Title: Of a Thursday
Author: Sy Dedalus
Rating: T, TV-14, PG-13
Pairing: House/Stacy (only cause it's canon--not going anywhere with it), House/Wilson strong friendship
Spoilers: "Three Stories"
Summary: House meets blood clot, or a fill-in for the infarction. It'll be heavy on the hurt/comfort and angst I think.
Disclaimer: Not mine.
Notes: This fic is in its infancy obviously and its direction/detail may depend largely on next week's season finale. I don't plan to focus too much on Stacy. I'm expecting my usual emphasis on House/Wilson interaction but that, of course, will depend on what next week does or does not tell us.
The original character in this chapter will most likely not return (no one likes a playah hatah). This won't be an OC fic. :) Thanks to Aud for tossing the thinking ball with me on the episode, and I apologize if my golf terminology is off. It's been a good while since I set foot on the links. Also, spelling, typos, grammar--sorry. I'll already be late for work as it is. ;)
Prologue: The Ninth Hole
He had been lining up his shot when it happened. No, wait. He'd been lining up his shot when he felt it start. Thinking back now with the cold, undiluted gaze of hindsight, he could remember that it had started when he'd been lining up his shot. He'd felt it. And then, in the backswing, it had struck.
A sudden rush of pain, horrible, but looking back on it now, it had felt like nothing compared with what was to come.
He must have cried out. He remembered watching the ball dink along a short ways from the tee. He had managed to hit it, but only barely before he dropped the club and fell forward. Nate had caught him.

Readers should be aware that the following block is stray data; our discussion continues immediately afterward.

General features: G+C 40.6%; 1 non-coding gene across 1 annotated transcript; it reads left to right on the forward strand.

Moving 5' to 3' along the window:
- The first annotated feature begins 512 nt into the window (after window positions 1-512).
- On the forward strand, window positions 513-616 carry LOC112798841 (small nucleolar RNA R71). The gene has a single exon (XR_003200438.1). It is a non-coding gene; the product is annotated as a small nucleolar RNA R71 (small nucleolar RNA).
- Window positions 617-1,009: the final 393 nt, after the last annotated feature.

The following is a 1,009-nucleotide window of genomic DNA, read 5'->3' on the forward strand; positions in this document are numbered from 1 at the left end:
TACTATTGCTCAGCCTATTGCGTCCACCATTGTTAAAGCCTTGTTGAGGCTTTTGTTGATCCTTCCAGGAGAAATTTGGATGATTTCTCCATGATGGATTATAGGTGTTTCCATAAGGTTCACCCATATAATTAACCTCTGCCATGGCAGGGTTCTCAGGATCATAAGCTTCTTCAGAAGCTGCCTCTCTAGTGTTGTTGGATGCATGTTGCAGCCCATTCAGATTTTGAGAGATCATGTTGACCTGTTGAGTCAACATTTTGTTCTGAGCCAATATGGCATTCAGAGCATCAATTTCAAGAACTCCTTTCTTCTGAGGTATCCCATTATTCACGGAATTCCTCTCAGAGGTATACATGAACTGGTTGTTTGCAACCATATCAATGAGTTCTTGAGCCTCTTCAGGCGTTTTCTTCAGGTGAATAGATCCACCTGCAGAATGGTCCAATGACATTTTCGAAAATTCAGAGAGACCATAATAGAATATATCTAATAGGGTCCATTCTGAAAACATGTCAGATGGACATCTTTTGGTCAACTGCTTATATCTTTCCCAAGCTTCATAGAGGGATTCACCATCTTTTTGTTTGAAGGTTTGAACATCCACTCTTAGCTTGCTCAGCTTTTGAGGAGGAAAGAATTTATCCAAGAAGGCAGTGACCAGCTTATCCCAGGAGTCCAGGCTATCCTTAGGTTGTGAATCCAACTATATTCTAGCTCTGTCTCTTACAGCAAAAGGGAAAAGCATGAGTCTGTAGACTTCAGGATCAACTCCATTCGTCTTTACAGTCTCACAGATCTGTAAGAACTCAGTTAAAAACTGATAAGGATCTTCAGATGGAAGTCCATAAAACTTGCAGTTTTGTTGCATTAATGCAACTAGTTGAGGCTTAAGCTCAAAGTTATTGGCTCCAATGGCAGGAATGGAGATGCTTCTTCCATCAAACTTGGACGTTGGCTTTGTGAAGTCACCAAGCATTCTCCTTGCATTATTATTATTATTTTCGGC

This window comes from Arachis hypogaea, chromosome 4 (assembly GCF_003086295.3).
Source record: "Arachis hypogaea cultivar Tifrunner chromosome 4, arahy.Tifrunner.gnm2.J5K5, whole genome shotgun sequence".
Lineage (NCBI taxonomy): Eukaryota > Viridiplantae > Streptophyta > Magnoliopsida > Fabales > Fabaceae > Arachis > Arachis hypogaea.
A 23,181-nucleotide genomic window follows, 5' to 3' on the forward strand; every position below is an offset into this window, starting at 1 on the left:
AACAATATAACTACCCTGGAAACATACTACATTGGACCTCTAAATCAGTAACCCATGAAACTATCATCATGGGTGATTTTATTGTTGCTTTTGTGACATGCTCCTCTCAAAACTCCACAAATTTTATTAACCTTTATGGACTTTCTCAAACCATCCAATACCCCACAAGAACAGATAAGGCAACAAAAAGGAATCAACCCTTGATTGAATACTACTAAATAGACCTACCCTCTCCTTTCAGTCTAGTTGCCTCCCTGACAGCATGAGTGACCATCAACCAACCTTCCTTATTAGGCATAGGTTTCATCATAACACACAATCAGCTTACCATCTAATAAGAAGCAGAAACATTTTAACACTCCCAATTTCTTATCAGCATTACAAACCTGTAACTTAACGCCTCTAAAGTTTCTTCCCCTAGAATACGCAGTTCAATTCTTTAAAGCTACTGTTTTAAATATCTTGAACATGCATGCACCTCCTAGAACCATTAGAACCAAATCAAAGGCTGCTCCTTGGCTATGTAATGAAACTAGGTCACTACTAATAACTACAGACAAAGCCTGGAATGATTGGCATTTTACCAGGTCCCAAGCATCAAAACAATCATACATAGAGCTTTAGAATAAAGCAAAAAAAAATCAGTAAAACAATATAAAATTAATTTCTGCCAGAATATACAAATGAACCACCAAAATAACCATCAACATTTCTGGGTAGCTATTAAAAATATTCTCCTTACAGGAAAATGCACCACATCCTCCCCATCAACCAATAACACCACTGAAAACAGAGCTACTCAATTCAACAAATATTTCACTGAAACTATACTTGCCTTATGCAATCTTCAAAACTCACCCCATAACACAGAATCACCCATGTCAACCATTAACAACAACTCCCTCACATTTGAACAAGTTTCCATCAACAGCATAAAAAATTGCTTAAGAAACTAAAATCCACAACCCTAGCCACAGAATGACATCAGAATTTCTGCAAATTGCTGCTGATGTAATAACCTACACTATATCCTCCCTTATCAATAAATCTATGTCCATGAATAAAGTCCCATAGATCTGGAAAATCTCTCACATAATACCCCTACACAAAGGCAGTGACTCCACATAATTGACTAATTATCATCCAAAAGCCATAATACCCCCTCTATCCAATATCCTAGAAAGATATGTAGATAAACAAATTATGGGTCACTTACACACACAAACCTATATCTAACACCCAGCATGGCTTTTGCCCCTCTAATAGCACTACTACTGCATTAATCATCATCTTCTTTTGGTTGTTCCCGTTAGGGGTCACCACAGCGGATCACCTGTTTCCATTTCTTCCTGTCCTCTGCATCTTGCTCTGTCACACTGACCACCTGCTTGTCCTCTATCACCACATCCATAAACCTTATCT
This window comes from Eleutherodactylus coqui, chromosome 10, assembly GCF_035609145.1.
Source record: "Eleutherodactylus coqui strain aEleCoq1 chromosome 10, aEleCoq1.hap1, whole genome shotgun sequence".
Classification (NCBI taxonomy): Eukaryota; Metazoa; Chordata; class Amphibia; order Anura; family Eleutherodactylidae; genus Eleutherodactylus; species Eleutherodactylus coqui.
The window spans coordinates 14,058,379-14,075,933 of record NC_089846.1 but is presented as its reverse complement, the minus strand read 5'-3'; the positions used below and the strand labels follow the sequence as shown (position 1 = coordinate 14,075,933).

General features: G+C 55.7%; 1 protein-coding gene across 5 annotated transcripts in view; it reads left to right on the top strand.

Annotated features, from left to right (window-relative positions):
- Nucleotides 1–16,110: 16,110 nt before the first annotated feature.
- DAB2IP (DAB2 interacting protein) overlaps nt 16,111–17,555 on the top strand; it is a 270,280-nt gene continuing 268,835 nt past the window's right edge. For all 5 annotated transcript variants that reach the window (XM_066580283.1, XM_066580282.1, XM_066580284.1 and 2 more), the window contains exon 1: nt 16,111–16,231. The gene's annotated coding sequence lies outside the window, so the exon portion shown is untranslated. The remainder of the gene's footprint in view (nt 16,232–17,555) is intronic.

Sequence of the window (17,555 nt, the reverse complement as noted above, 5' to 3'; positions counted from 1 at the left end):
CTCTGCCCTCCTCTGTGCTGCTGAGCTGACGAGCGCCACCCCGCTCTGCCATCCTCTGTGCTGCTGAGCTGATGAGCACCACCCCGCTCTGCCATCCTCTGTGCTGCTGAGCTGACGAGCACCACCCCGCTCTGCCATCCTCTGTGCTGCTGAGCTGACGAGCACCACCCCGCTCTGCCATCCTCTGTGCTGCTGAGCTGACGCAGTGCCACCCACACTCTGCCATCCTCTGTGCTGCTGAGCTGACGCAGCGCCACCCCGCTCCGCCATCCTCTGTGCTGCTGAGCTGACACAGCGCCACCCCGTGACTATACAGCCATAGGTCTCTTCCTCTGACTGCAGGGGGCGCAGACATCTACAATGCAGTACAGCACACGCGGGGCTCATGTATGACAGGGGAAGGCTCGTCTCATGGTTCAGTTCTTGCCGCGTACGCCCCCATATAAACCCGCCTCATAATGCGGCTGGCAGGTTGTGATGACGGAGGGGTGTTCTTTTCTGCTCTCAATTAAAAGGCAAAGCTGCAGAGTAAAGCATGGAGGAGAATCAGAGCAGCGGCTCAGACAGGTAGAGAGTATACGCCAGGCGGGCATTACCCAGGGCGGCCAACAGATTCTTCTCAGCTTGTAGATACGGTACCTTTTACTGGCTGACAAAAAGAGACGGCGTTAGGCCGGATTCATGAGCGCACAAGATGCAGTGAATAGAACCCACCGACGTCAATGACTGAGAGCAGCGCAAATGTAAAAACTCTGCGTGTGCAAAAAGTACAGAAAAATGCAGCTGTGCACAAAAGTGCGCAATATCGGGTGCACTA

He hadn't blacked out. He remembered that he hadn't actually blacked out. Nate Tandell, a former colleague in neurology, had caught him before he fell over and stained his ridiculous plaid pants on the fresh-cut grass. They'd been playing a short round of nine in preparation for a full eighteen that weekend against Wilson and that other guy—what was his name?—Roger something from cardiac. Roger was married to one of James' cousins—one of his real cousins—and he was an all-right guy but not the first person House would've chosen to be exiled on a deserted island with out of the regular foursome. He wouldn't have chosen Nate either. It just so happened that James as on-call and as good as James was, House had to play against him or it would be an unfair match. Nate and Roger were both only so-so when it came to golf.
But Nate was the one who saw it happen first. Wilson said he was there. Sure. He was. Before and after and part of the during. But not when it started.
Nate had eased him on to the tee, the newly-shorn grass. He could still feel it beneath his hands even now: bleeding chlorophyll from having been mown that morning. Nate's hands on him, then Nate hovering around him, breath smelling of sardines from lunch.
"What is it?"
"My leg," he'd said, or something like it. "I don't know—" Pain cut him off.
"Stay here, I'll get help."
"No," he got out. "It's okay." And he meant it. It did feel better. The shock of pain had knocked him over—that was all. He picked up the 3-wood and used it to get to his knees.
Nate stood by helplessly; he only knew House so well and in truth, he thought House was an arrogant bastard. He tolerated House because House had such an impeccable reputation and because he was angling to co-author an article with him. He knew the man was a genius, but, well, geniuses could be real pricks. He'd thought House had meant it—that something was wrong—but this was House and he'd seen the man do less to get out of obligations before. But if House didn't want to play the last hole—and it was only a par four—then why didn't he fake a page or something less dramatic? Nate saw pain in his eyes. This was real.